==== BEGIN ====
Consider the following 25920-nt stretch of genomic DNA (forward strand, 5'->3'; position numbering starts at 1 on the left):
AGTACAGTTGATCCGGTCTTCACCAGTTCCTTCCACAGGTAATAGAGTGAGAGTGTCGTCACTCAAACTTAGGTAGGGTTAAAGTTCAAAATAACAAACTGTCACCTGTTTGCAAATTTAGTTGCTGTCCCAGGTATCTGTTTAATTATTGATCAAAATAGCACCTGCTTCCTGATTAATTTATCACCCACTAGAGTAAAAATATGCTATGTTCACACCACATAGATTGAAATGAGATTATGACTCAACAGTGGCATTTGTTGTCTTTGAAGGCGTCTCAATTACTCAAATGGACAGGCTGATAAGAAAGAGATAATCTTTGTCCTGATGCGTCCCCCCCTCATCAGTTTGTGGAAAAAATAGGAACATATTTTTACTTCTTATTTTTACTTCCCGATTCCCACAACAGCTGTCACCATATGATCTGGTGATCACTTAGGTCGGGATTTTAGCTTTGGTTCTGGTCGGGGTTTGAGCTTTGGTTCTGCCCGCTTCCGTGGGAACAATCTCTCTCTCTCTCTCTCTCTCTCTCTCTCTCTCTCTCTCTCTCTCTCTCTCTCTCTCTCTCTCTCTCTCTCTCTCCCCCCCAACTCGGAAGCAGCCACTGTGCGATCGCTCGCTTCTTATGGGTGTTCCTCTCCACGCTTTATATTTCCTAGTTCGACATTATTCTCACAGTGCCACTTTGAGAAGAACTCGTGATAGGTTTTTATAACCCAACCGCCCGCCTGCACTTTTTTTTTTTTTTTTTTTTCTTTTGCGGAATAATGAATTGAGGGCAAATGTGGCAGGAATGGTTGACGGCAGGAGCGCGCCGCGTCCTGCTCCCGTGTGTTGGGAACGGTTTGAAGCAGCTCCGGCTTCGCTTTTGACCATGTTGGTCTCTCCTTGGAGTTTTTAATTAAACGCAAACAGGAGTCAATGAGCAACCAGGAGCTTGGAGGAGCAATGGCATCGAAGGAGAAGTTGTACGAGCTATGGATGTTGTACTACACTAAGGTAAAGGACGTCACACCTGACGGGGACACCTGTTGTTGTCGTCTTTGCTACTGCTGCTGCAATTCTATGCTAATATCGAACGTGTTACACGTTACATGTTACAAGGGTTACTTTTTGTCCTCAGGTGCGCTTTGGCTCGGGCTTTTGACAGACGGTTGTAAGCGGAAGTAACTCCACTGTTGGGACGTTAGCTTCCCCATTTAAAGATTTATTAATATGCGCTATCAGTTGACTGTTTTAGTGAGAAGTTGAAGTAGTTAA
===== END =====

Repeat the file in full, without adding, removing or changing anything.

Consider the following 25920-nt stretch of genomic DNA (forward strand, 5'->3'; position numbering starts at 1 on the left):
AGTACAGTTGATCCGGTCTTCACCAGTTCCTTCCACAGGTAATAGAGTGAGAGTGTCGTCACTCAAACTTAGGTAGGGTTAAAGTTCAAAATAACAAACTGTCACCTGTTTGCAAATTTAGTTGCTGTCCCAGGTATCTGTTTAATTATTGATCAAAATAGCACCTGCTTCCTGATTAATTTATCACCCACTAGAGTAAAAATATGCTATGTTCACACCACATAGATTGAAATGAGATTATGACTCAACAGTGGCATTTGTTGTCTTTGAAGGCGTCTCAATTACTCAAATGGACAGGCTGATAAGAAAGAGATAATCTTTGTCCTGATGCGTCCCCCCCTCATCAGTTTGTGGAAAAAATAGGAACATATTTTTACTTCTTATTTTTACTTCCCGATTCCCACAACAGCTGTCACCATATGATCTGGTGATCACTTAGGTCGGGATTTTAGCTTTGGTTCTGGTCGGGGTTTGAGCTTTGGTTCTGCCCGCTTCCGTGGGAACAATCTCTCTCTCTCTCTCTCTCTCTCTCTCTCTCTCTCTCTCTCTCTCTCTCTCTCTCTCTCTCTCTCTCTCTCTCTCCCCCCCAACTCGGAAGCAGCCACTGTGCGATCGCTCGCTTCTTATGGGTGTTCCTCTCCACGCTTTATATTTCCTAGTTCGACATTATTCTCACAGTGCCACTTTGAGAAGAACTCGTGATAGGTTTTTATAACCCAACCGCCCGCCTGCACTTTTTTTTTTTTTTTTTTTTCTTTTGCGGAATAATGAATTGAGGGCAAATGTGGCAGGAATGGTTGACGGCAGGAGCGCGCCGCGTCCTGCTCCCGTGTGTTGGGAACGGTTTGAAGCAGCTCCGGCTTCGCTTTTGACCATGTTGGTCTCTCCTTGGAGTTTTTAATTAAACGCAAACAGGAGTCAATGAGCAACCAGGAGCTTGGAGGAGCAATGGCATCGAAGGAGAAGTTGTACGAGCTATGGATGTTGTACTACACTAAGGTAAAGGACGTCACACCTGACGGGGACACCTGTTGTTGTCGTCTTTGCTACTGCTGCTGCAATTCTATGCTAATATCGAACGTGTTACACGTTACATGTTACAAGGGTTACTTTTTGTCCTCAGGTGCGCTTTGGCTCGGGCTTTTGACAGACGGTTGTAAGCGGAAGTAACTCCACTGTTGGGACGTTAGCTTCCCCATTTAAAGATTTATTAATATGCGCTATCAGTTGACTGTTTTAGTGAGAAGTTGAAGTAGTTAA